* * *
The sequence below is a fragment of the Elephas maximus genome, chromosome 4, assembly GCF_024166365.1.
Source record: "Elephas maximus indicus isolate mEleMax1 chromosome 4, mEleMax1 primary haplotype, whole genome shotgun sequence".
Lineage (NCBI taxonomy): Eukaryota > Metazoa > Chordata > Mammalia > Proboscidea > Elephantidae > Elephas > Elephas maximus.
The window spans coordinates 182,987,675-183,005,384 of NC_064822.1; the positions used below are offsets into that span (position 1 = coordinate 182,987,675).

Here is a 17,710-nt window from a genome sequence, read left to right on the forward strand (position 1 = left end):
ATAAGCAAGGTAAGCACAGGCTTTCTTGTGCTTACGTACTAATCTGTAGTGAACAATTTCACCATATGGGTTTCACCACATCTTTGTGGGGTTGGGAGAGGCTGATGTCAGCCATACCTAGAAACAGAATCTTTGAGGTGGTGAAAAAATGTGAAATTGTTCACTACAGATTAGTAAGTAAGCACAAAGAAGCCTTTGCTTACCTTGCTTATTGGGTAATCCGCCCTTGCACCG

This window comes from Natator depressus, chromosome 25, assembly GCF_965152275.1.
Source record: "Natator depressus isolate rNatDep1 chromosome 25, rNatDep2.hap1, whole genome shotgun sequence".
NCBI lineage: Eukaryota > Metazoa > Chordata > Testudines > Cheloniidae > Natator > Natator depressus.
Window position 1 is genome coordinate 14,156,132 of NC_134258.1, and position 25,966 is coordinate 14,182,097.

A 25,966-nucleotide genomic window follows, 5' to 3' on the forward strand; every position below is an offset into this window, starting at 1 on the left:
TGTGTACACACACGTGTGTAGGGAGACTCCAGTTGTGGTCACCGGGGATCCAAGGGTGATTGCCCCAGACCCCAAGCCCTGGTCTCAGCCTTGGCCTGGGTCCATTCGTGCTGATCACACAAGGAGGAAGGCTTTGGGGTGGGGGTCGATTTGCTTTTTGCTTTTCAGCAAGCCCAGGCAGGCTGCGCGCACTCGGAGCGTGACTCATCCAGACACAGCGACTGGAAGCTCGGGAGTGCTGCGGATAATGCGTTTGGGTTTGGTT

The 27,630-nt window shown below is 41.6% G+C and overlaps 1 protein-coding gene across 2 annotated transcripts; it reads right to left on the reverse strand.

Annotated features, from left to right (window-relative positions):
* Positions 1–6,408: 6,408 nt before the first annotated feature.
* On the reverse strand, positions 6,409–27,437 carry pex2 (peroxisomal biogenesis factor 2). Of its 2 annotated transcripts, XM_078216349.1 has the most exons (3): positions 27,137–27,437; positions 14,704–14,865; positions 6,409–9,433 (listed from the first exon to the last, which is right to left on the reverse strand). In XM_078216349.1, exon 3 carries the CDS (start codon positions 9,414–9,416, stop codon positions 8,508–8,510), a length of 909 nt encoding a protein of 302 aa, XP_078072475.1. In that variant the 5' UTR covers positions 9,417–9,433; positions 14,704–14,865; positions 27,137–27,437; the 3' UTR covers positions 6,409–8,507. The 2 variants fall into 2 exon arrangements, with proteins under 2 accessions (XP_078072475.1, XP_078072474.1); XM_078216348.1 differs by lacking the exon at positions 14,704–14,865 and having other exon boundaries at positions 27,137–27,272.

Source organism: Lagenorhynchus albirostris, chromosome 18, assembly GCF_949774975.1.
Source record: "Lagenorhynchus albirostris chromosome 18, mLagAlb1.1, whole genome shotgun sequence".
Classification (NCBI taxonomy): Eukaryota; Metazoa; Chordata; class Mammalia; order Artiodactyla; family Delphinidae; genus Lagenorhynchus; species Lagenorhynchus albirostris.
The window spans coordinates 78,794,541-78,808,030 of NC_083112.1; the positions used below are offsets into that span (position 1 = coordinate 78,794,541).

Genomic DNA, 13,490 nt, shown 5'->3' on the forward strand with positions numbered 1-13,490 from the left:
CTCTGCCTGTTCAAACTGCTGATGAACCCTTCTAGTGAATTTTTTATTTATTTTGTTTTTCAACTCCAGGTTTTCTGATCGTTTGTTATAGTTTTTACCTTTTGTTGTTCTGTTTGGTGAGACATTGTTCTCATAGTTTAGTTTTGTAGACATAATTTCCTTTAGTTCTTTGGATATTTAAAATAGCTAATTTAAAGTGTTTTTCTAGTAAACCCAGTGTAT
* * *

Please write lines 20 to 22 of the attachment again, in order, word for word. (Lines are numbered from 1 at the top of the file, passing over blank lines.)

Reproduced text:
The window spans coordinates 78,794,541-78,808,030 of NC_083112.1; the positions used below are offsets into that span (position 1 = coordinate 78,794,541).

Genomic DNA, 13,490 nt, shown 5'->3' on the forward strand with positions numbered 1-13,490 from the left:
CTCTGCCTGTTCAAACTGCTGATGAACCCTTCTAGTGAATTTTTTATTTATTTTGTTTTTCAACTCCAGGTTTTCTGATCGTTTGTTATAGTTTTTACCTTTTGTTGTTCTGTTTGGTGAGACATTGTTCTCATAGTTTAGTTTTGTAGACATAATTTCCTTTAGTTCTTTGGATATTTAAAATAGCTAATTTAAAGTGTTTTTCTAGTAAACCCAGTGTAT